This chapter reminds of Bob Buford’s book, Halftime: Moving from Success to Significance1. In October of 1995, I transitioned from the Air Force to civilian life–it was time to move into a new season in my life. The truth is, I’m still growing and trying to figure out what’s next, but this hasn’t prevented me from trying, failing, tripping and falling flat on my face.
As Manning explains, there is a point where we realize something needs to change. Most of the time it takes some significant event is required to jolt us from comfort to action. That’s why preachers and politicians search for words to stir emotions, wake us from our relative comfort zones. I’ve probably just offended a bunch of people by putting preachers and politicians in the same sentence, but sadly I’ve seen both use tactics to provoke people to action.
We must reach a point of holy discontent, of righteous indignation, a place where we know something inside us must change. How we arrive at this point matters if we want it to stick. It’s not a New Years resolution to lose ten pounds, it’s a lifestyle change that just happens to result in losing weight. More significantly, we must reach the point where we see the door closing, where we understand the words of Jesus in the parable of the wedding banquet and simply can’t sit still, Matthew 22:14: “For many are invited, but few are chosen.”
The second journey begins when we know we cannot live the afternoon of life according to the morning program.
(After reading this, Chaotic Love (You’re The One That Really Matters) started playing in my head over and over again!)
In our cynical society we are reminded that one individual cannot make a difference, that we are insignificant. Over and over again, Satan uses such tactics to keep us down, to make us believe we’re wallowing in pride when we have a God-inspired idea. The Adversary wants us to be self-conscious about singing out, raising our hands, pouring our hearts out. Sadly, this is true too much of the time, but we have the antidote in front of us, printed in numerous languages and styles, God’s word is there for us to “grow in the grace and the knowledge of our Lord and Savior, Jesus Christ” 2 Peter 3:18. Use the Bible to learn, to grow, but Lord teach us to get out of our comfort zones and into the world that desperately needs to see the word in action.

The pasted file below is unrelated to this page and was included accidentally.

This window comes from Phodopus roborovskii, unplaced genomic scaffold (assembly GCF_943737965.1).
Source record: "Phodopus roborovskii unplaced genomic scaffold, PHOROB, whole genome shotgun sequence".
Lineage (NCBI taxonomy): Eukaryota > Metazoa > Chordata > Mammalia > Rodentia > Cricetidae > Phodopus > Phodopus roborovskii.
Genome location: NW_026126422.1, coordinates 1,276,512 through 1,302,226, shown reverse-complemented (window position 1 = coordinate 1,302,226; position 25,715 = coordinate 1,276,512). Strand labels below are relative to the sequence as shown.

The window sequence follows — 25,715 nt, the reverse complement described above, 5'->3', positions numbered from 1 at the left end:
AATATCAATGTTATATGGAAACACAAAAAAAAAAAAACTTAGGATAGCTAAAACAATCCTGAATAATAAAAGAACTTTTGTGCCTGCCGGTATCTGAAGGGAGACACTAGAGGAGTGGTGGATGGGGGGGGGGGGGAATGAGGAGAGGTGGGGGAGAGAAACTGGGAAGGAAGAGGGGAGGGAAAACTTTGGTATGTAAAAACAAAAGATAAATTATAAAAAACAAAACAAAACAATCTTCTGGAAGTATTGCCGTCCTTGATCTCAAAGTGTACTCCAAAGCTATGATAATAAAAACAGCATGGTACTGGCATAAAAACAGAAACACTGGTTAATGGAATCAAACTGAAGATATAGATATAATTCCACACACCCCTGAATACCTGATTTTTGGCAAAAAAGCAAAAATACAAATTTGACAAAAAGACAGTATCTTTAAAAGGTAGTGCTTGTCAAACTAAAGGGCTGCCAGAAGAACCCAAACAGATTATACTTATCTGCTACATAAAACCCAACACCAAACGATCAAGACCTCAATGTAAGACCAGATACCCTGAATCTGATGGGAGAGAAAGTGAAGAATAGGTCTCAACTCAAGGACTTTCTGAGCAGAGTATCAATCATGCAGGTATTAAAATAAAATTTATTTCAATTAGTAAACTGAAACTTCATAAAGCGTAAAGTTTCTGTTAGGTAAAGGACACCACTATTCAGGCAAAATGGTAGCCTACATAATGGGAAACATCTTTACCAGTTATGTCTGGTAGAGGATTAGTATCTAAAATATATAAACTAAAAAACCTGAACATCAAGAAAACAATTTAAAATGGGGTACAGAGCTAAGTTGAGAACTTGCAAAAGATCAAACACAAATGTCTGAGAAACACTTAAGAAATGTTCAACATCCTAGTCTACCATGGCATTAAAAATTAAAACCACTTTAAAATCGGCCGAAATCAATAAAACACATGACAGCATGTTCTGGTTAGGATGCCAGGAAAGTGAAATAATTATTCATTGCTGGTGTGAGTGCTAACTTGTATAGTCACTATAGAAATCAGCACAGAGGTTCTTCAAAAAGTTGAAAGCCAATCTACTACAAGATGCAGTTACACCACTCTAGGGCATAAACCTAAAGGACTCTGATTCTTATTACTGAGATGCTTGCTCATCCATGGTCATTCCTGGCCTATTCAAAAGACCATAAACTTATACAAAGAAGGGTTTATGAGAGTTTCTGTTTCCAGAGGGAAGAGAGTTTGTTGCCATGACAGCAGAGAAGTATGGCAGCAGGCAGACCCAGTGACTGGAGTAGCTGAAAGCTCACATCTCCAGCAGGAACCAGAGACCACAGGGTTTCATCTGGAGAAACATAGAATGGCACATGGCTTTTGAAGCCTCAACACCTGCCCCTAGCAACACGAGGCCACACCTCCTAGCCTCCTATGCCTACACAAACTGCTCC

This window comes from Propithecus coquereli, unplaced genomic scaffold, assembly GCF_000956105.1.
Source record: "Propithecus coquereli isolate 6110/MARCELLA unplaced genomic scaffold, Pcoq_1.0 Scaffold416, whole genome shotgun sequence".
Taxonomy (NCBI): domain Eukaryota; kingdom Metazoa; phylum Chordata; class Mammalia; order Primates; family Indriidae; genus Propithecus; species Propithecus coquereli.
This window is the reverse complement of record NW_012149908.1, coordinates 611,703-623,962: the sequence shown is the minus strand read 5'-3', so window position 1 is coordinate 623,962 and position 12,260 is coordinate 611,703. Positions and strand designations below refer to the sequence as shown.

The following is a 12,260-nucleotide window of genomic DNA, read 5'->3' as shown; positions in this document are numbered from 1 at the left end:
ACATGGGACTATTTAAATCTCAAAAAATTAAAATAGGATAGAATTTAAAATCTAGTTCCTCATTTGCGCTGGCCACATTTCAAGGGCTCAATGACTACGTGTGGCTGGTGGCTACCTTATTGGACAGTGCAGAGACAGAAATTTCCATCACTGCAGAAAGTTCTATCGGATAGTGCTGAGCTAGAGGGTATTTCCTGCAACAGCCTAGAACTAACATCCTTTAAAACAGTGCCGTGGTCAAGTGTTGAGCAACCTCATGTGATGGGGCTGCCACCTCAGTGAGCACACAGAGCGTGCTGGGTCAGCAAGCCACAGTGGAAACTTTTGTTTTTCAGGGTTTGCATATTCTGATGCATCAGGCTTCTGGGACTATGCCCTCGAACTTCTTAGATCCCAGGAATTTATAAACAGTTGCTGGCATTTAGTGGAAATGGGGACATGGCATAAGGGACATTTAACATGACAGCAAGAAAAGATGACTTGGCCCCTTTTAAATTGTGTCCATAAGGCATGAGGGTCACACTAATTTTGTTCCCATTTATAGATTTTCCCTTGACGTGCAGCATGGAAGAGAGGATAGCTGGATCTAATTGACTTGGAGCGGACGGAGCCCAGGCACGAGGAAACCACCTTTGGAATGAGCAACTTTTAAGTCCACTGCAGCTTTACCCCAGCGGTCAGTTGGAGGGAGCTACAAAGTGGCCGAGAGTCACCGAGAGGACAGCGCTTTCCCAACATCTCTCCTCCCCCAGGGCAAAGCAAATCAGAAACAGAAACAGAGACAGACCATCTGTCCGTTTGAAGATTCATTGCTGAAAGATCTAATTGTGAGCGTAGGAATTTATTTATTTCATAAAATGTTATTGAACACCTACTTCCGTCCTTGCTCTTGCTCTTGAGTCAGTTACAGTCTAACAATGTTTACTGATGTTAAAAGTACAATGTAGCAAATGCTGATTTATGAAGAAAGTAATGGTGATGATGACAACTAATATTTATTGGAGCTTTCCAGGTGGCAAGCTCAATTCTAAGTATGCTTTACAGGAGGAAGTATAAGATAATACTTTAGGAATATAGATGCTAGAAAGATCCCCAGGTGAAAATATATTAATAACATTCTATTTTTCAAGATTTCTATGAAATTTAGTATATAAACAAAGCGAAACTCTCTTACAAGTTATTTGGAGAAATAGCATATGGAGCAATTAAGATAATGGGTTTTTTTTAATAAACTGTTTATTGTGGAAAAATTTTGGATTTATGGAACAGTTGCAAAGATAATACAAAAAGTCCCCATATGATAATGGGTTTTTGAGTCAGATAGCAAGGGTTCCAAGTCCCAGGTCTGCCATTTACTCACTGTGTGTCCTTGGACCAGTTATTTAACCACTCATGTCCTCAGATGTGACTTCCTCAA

Lord, I pray that we become a people that understands from the deepest part of our being that “you’re the One that really matters.” And in that knowledge we find the faith, hope and love to act.
From the Chapter
- The second call is a summons to a deeper, more mature commitment of faith where the naïveté, first fervor, and untested idealism of the morning and the first commitment have been seasoned with pain, rejection, failure, loneliness, and self-knowledge.
- Three obstacles: a crisis of faith, of hope and of love.
- #1 Faith.
- God’s answer: The next time you preach about My love with such obnoxious familiarity, I may just come and blow your whole prayer meeting apart.
- Evangelical faith is the antithesis of lukewarm news: It always means a profound dissatisfaction with our present state.
- If we are criticized, let it be for the right reasons: because we are not emotional enough, because our emotions are puny, because we lack a deep, passionate, uncompromising affection for Jesus Christ.
- We need to ask ourselves: Do I really believe the Good News of Jesus Christ? Do I hear His word spoken to my heart?
- #2 Hope
- Matthew 22 describes a feast. Do we really believe we are going to a wedding feast that has already begun?
- Our hope, our acceptance of the invitation to the banquet, is based on the idea that we will triumph over pain and suffering (not escape it).
- To really be a disciple of Jesus, one must be as committed to the message of the kingdom as He was, and to preach it whether or not the audience finds it relevant.
- The issue is not whether the world considers it relevant; it’s whether it is true.
- #3 Love
- We must love and, even more, we must run the risk of being loved.
- God wants us back even more than we could possibly want to be back.
- One significant barrier: fear. We are afraid of failure.
- We tend to think we have to project some image of perfection:
- It’s simply not true
- Keeps us from reaching the lost
- it would be a shallow existence
- Depth of character is achieved by one who has failed and who has learned to live with it.
- God longs for someone daring enough to be different, humble enough to make mistakes, wild enough to be burned in the fire of love, real enough to make others see how phone we are.
1 Halftime: Moving from Success to Significance, by Bob P. Buford et al.